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ARS Home » Research » Publications at this Location » Publication #63787


item Ivie, Glen - Wayne
item Beier, Ross

Submitted to: Photochemistry and Photobiology
Publication Type: Peer Reviewed Journal
Publication Acceptance Date: 11/15/1995
Publication Date: N/A
Citation: N/A

Interpretive Summary: A large number of compounds called furanocoumarins occur in wide variety of plant species. Many of these compounds are known as photosensitizers because they are activated by light and can transfer the light energy to biological tissues with harmful results. One of the major functions of plant furanocoumarins is to protect the plants from the action of insects that would otherwise feed on the plant tissue. Several furanocoumarins ar known to be powerful feeding deterrents against insects, and one of these is a compound known as isopimpinellin. Strangely enough, although isopimpinellin is a powerful insect antifeedant, some research has found it not to be active as a photosensitizer, while other research has shown some photosensitizing activity. Because previous reports are in conflict, the present studies were conducted using isopimpinellin that was very highly pure. The results showed that pure isopimpinellin is in fact not a photosensitizer, and it is almost certain that previous reports of isopimpinellin photoactivity can be attributed to other active furanocoumarins present as impurities in the isopimpinellin samples studied. This information is important to know because it indicates that in the case of isopimpinellin, photosensitization is not the mechanism by which insects are deterred by it. Some other mechanism is involved, and if this mechanism could be defined and exploited, it is possible that isopimpinellin or similar chemicals could have use as effective insect control agents for use in protecting crops and livestock from destructive insects.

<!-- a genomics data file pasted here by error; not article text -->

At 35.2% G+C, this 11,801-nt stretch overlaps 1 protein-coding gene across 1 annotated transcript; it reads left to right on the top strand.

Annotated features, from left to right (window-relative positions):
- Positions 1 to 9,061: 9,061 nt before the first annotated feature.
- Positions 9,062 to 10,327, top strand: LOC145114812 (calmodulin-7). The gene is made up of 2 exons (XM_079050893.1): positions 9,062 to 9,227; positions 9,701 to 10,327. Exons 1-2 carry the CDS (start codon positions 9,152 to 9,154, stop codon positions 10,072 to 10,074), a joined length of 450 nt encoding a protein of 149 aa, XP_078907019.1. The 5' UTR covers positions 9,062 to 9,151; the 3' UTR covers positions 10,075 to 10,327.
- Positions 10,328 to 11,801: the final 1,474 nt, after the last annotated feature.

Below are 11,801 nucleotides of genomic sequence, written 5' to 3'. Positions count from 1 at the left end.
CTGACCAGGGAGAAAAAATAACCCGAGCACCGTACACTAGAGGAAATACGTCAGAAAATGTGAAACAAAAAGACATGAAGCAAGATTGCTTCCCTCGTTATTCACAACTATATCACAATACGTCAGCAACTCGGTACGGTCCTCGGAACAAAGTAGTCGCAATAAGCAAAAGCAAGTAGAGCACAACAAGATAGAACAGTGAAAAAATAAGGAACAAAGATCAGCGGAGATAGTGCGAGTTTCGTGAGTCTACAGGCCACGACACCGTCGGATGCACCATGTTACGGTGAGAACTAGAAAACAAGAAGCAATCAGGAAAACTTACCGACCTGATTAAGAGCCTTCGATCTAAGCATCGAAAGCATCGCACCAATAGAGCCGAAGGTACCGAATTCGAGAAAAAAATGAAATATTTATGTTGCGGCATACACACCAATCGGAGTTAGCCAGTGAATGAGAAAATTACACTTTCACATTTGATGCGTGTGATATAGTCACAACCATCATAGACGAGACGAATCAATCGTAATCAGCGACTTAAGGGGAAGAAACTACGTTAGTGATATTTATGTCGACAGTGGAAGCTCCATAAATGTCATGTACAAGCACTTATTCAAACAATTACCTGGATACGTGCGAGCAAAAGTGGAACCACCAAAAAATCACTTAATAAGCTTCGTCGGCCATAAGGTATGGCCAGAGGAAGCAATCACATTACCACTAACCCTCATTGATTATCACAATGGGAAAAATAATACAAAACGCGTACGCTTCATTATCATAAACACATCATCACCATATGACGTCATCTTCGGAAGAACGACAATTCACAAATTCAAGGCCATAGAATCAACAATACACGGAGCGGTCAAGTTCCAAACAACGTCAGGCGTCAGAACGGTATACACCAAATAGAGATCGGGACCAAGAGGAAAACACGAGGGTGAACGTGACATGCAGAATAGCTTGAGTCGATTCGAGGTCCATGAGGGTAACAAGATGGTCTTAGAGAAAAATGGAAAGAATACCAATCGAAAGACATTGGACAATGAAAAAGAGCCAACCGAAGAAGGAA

Technical Abstract: Synthetic isopimpinellin (5,8-dimethoxypsoralen), confirmed to contain as impurities only trace quantities at most of psoralen, bergapten (5- methoxypsoralen), and xanthotoxin (8-methoxypsoralen), is not phototoxic when tested in a chick skin bioassay system. These findings are at variance with earlier studies showing isopimpinellin to be phototoxic against chick skin, and support the conclusion that isopimpinellin is photobiologically inactive. As recently proposed by others, the several reports of isopimpinellin photoactivity are most likely attributable to contamination by small amounts of highly active psoralens such as bergapten or xanthotoxin.